Kidney damage from diabetes can occur in people with type 1 diabetes, type 2 diabetes, prediabetes, or any other condition that can cause hyperglycemia .
When poorly managed, these conditions can lead to consistently high blood glucose levels, which in turn can damage the blood vessels and nephrons in your kidneys.
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Acute Kidney Failure Complications
Acute kidney failure can sometimes cause complications. These include:
- Fluid buildup. Acute kidney failure can sometimes cause a buildup of fluid in your body. If fluid builds up in your lungs, this can cause shortness of breath.
- Chest pain. If the lining that covers your heart becomes inflamed, you may have chest pain.
- Acidic blood . If your blood has too much acid due to acute kidney failure, you can end up with nausea, vomiting, drowsiness, and breathlessness.
- Muscle weakness. When your bodys fluids and electrolytes are out of balance, you can get muscle weakness. In serious cases, this can lead to paralysis and heart rhythm problems.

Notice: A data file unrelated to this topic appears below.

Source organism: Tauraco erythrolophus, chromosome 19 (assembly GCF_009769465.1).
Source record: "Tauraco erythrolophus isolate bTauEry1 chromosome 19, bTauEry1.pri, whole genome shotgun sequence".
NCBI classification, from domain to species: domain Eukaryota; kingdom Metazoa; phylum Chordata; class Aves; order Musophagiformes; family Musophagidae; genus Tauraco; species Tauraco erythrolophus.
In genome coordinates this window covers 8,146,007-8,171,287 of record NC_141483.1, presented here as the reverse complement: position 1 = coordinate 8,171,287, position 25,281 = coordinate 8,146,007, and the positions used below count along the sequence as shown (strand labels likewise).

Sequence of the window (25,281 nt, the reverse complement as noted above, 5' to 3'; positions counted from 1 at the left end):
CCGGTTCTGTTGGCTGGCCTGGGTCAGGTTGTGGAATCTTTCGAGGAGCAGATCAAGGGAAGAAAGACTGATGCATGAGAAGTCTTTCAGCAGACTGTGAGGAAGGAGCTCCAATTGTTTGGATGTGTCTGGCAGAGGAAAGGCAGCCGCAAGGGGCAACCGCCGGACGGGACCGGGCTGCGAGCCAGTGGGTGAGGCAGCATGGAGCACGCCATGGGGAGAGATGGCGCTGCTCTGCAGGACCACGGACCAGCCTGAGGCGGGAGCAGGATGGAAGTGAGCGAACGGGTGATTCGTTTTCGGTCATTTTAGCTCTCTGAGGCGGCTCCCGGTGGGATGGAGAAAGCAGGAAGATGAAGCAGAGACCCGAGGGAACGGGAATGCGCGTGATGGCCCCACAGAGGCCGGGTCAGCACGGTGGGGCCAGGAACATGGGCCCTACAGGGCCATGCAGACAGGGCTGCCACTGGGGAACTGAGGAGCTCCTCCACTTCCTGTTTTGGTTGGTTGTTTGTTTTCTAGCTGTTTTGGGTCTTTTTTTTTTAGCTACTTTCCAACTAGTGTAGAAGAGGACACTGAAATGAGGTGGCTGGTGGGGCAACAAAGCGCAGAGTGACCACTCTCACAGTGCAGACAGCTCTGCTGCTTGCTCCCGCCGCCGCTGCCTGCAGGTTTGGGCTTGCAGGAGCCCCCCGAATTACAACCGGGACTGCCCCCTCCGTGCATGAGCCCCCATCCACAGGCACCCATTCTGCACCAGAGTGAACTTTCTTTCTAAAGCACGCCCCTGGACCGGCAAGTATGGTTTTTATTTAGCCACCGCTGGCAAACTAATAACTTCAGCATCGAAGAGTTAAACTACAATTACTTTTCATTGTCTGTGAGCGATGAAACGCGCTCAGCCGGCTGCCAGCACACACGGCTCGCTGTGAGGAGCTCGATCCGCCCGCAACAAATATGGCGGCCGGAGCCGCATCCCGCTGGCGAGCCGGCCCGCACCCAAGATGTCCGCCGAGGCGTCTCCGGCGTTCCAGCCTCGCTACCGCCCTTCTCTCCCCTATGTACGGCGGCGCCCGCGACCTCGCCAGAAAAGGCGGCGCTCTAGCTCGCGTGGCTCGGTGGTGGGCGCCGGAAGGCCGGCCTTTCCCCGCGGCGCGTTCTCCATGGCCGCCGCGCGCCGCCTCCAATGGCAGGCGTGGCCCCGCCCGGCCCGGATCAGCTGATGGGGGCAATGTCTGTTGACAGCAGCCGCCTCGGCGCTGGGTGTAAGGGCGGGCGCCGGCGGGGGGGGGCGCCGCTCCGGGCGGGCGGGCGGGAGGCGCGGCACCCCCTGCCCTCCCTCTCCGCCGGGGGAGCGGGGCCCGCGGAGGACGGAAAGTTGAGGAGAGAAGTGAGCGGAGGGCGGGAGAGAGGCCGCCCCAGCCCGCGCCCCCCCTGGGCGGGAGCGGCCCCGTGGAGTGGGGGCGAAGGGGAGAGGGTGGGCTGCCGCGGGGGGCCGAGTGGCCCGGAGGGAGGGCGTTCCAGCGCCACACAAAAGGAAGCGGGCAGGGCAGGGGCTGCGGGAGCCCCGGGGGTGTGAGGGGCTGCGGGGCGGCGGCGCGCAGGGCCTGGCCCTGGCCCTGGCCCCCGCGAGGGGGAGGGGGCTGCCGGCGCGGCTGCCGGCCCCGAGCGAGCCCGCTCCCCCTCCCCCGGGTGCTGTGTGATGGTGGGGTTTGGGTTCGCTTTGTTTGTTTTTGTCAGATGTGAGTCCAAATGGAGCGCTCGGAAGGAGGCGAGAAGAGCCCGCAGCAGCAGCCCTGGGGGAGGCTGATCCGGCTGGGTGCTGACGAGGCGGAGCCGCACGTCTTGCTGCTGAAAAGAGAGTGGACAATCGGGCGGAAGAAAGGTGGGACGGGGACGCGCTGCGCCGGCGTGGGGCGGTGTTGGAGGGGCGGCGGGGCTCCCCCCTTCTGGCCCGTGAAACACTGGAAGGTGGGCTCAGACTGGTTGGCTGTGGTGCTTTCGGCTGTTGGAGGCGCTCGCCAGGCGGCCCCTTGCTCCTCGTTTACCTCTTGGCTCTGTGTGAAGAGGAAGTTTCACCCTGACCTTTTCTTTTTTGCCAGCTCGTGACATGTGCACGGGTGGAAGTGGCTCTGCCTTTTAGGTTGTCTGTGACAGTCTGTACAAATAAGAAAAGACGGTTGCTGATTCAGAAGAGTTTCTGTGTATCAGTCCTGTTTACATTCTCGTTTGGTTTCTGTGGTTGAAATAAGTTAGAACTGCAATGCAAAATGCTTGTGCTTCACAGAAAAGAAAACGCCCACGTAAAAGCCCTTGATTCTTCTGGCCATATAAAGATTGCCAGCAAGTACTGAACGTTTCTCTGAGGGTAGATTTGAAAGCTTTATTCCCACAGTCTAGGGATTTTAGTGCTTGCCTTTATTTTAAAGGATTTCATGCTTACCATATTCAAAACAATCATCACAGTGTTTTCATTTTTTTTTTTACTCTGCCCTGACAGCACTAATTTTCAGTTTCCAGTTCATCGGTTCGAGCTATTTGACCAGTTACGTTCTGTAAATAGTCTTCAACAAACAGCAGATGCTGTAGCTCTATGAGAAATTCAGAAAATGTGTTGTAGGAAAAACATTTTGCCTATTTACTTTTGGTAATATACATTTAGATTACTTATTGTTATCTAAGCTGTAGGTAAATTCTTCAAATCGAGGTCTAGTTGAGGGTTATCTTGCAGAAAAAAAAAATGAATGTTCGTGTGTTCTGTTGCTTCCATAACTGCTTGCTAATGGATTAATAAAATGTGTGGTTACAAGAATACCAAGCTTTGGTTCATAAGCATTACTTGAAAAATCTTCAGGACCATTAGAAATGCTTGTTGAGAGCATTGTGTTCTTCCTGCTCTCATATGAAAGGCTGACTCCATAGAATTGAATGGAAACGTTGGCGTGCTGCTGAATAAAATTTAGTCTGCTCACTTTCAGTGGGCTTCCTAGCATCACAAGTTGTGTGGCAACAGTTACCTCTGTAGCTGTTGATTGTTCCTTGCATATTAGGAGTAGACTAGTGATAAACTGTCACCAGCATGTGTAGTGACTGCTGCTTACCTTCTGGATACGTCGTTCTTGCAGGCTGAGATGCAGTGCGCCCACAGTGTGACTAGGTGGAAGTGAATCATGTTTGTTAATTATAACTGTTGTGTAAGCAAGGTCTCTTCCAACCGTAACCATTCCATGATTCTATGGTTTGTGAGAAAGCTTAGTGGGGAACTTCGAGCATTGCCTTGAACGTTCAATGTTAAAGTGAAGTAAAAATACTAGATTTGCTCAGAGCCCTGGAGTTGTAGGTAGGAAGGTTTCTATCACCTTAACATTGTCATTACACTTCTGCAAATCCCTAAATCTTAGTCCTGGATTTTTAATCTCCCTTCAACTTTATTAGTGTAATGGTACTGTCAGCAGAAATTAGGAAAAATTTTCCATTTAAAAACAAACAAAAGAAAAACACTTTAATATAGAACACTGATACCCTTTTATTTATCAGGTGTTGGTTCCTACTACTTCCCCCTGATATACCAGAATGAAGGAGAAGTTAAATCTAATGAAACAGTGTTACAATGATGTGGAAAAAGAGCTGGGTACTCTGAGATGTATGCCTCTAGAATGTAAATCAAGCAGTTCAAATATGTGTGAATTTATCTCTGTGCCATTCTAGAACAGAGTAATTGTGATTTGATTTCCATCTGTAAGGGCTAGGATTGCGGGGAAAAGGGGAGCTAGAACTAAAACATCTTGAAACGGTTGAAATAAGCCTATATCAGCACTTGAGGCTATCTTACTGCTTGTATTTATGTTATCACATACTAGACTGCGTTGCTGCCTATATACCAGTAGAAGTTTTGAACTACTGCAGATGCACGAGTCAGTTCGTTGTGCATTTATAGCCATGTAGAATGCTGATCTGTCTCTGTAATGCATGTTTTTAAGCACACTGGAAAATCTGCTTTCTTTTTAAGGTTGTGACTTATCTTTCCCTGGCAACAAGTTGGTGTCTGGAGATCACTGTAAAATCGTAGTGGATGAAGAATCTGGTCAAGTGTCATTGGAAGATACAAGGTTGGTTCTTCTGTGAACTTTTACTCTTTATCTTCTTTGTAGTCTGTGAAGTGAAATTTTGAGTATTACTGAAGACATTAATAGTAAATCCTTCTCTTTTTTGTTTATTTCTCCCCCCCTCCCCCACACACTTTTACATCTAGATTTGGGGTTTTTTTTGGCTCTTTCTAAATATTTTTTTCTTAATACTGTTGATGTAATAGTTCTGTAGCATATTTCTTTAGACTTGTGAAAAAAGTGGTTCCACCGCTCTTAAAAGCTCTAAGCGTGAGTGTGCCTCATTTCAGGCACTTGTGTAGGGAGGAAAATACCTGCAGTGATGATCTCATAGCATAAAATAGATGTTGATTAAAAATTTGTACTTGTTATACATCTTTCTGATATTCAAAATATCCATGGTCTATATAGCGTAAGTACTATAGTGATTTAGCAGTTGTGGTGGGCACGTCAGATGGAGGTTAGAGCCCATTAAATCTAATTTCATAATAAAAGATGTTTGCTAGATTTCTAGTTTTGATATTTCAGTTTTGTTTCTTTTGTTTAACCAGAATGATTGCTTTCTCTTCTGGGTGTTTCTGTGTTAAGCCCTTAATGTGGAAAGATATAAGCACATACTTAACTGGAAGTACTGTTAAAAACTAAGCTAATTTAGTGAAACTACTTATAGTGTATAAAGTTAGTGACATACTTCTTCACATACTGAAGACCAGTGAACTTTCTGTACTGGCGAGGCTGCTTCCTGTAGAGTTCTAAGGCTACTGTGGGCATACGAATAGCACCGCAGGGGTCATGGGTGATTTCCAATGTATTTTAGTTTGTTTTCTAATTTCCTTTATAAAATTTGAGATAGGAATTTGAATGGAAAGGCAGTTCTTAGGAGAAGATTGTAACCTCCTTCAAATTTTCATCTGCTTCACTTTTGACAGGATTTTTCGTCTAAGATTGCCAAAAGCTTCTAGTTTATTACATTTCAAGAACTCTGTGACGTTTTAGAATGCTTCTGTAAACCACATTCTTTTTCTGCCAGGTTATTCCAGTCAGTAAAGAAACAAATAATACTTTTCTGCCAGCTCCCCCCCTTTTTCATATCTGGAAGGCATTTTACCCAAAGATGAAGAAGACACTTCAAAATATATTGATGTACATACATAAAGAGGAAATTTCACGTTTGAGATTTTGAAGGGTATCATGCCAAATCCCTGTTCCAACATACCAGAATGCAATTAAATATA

- Permanent kidney damage. Acute kidney failure can become chronic and your kidneys will stop working almost entirely or completely. This is called end-stage renal disease. If this happens, you will need to go on permanent dialysis or get a kidney transplant.
- Death. Acute kidney failure can lead to loss of kidney function that is so bad, it can cause death.
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How Organ Rejection Works
Unfortunately, your new heart is also foreign and your immune system treats it the same as it would a bacteria or virus. Rejection is your body’s attempt to protect you by attacking a foreign protein that has entered your body.
Currently, the only way to diagnose rejection is a heart biopsy. Routine biopsies begin approximately two weeks after your transplant and then as ordered by your transplant cardiologist. The biopsies will become less frequent as time goes on as long as you are not experiencing frequent episodes of rejection.
Episodes of rejection of your transplanted organ occur at random times following surgery, and are most frequent within the first few weeks or months after surgery. There is nothing other than taking the prescribed medications that you can do to prevent them. Treatment for rejection is determined by severity and the time interval since transplantation.